Pregnancy Justice today released the groundbreaking report Harming Fathers: How the Family Court System Forces Men to Regulate Pregnancy , which analyzes and documents dozens of cases from around the country in which men have been labeled as abusive or neglectful — even losing access to their children — for failing to control the behavior of the women during their pregnancies.
This is the first time an analysis of the topic has been undertaken. The report identifies 56 cases in 14 states where a prospective father’s lack of control over a pregnant person was found to constitute civil child abuse or neglect on his part. This represents state-mandated patriarchal control unprecedented in recent U.S. history and more aligned with a time when women were first the property of their fathers and then their husbands.
Notably, Pregnancy Justice documented the most cases in New York, followed by Texas. The cases demonstrate judicial overreach and the destructive forces in the family regulation system across the country. In fact, many of the decisions resulted in family separation and the termination of fathers’ parental rights; in some circumstances, even creating orphans in the process or allowing adoptions to proceed against the men’s wishes.
“Reproductive justice work often focuses only on women and pregnant people. This report highlights how anti-reproductive justice efforts affect men, specifically the family regulation system’s demand that men control pregnant women and the downstream effects a Roe reversal will have on men, also. As more pregnant people face criminalization and other state intervention for behavior seen as harmful to a fetus, so will the fathers. When family courts require men to control women’s behavior in order to maintain relationships with their children and watch them grow, they impose yet another form of harmful, unnecessary family separation and intergenerational trauma,” said Pregnancy Justice Staff Attorney Samantha Lee.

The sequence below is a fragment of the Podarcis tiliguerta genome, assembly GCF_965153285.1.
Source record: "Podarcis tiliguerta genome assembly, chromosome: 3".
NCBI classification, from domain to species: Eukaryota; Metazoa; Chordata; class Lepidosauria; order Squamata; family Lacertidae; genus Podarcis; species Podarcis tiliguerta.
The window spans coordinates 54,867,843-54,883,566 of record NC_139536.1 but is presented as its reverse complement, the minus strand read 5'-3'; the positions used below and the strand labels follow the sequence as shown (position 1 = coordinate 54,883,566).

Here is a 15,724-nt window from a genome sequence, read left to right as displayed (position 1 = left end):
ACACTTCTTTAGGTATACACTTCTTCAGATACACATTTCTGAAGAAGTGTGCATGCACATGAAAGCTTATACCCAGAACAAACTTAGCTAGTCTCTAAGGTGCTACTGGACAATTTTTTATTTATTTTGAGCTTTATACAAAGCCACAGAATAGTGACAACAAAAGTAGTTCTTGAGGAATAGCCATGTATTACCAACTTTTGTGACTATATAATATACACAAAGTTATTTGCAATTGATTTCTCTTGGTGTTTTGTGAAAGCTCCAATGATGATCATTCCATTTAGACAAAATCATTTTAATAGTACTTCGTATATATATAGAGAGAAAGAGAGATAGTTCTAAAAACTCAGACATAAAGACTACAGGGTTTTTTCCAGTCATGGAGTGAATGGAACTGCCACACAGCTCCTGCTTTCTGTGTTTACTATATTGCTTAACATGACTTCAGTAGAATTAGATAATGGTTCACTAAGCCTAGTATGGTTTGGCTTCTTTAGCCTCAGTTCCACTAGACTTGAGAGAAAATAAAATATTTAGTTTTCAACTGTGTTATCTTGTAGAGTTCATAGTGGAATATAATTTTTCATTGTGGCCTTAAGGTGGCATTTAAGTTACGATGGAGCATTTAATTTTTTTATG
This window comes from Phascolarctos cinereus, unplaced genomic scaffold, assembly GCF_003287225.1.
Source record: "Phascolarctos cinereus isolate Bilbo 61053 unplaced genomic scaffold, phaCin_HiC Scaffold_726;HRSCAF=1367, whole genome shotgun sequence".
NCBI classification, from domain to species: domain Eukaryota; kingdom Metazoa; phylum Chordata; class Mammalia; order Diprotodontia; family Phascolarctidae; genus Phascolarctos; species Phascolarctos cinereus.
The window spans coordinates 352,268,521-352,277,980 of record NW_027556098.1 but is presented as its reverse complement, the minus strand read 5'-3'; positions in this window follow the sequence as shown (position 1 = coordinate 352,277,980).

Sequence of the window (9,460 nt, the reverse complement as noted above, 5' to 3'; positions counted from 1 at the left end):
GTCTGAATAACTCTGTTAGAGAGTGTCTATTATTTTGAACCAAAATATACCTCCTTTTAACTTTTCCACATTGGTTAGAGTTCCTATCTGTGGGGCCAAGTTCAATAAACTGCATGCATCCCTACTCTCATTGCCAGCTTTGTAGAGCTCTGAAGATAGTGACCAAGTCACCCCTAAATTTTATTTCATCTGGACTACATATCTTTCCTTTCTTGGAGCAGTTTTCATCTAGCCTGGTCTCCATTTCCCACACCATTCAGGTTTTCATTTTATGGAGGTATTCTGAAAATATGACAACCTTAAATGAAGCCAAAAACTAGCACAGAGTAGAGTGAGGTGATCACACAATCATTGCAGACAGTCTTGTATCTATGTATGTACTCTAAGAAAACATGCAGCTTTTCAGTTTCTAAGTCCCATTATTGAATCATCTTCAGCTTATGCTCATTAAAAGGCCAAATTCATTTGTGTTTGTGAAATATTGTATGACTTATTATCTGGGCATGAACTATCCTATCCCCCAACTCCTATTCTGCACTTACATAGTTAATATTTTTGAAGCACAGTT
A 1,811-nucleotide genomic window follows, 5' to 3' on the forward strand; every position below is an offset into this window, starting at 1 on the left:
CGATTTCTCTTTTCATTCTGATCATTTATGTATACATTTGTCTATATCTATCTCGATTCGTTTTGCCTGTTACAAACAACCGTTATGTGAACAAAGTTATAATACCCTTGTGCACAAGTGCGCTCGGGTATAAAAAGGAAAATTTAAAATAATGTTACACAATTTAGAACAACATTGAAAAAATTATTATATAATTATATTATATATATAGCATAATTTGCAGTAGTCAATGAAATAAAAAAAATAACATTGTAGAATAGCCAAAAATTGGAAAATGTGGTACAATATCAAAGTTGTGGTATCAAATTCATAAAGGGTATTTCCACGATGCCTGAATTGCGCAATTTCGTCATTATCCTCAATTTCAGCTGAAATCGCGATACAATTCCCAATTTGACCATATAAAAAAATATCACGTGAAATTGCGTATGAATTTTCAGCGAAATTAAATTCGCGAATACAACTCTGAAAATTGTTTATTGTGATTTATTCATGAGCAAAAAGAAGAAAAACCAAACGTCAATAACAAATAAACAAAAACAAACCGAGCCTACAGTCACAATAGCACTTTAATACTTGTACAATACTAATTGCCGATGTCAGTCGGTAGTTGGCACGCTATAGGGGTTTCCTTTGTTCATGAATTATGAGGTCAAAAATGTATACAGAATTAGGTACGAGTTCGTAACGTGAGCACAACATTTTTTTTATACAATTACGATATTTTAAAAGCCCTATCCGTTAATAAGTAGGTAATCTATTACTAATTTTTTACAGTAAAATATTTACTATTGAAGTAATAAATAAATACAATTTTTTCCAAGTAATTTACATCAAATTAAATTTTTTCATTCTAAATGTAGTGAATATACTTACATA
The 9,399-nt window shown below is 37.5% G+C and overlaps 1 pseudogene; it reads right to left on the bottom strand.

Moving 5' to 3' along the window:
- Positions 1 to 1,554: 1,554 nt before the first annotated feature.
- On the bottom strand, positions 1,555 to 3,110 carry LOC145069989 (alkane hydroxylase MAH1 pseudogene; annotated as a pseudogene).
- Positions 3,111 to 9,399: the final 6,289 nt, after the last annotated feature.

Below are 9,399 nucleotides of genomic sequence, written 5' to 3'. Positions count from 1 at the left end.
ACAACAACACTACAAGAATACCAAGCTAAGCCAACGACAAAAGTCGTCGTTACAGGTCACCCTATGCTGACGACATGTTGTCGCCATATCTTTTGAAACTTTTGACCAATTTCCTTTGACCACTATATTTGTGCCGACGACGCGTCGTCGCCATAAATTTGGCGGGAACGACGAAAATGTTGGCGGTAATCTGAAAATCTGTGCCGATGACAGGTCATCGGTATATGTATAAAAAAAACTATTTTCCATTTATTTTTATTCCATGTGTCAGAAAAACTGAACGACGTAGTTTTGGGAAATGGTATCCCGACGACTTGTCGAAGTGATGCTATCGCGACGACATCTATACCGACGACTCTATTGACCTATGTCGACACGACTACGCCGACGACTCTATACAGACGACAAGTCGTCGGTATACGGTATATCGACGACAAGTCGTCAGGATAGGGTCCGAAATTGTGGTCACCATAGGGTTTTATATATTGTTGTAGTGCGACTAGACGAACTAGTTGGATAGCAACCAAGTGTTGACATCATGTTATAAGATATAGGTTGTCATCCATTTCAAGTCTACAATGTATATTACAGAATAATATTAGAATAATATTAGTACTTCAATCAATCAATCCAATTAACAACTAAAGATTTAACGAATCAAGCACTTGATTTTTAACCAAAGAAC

The behavior most often in question involves a pregnant woman using drugs and a prospective father’s inability to stop that drug use. As one father quoted in the report said, “How am I supposed to force her to stop? I have been supportive and sent her to get help. I don’t own her; she is not a pet.” These cases also reinforce false and inaccurate assumptions about pregnant people and stigmatize children as damaged or harmed. All of this is done on the basis of medically and scientifically unsupported assumptions about the relative risk of drug use during pregnancy.
In addition to case analysis, Harming Fathers offers family defense attorneys guidance on presenting both factual and legal challenges to these types of cases. As we face the reality that the Supreme Court will overturn Roe v. Wade, we must acknowledge that the decision will have far-reaching implications beyond abortion and reframe reproductive justice as more than a “women’s issue.” Just as we anticipate an increase in the criminalization of women for all pregnancy outcomes — even healthy births with behavior that is stigmatized as dangerous to a fetus — we anticipate that more partners of pregnant people will also face consequences related to pregnancy.
By requiring men to control the behavior of pregnant women in order to maintain their parental rights, courts are reinforcing sexist, racist beliefs about who has the right to autonomy and who is worthy to parent.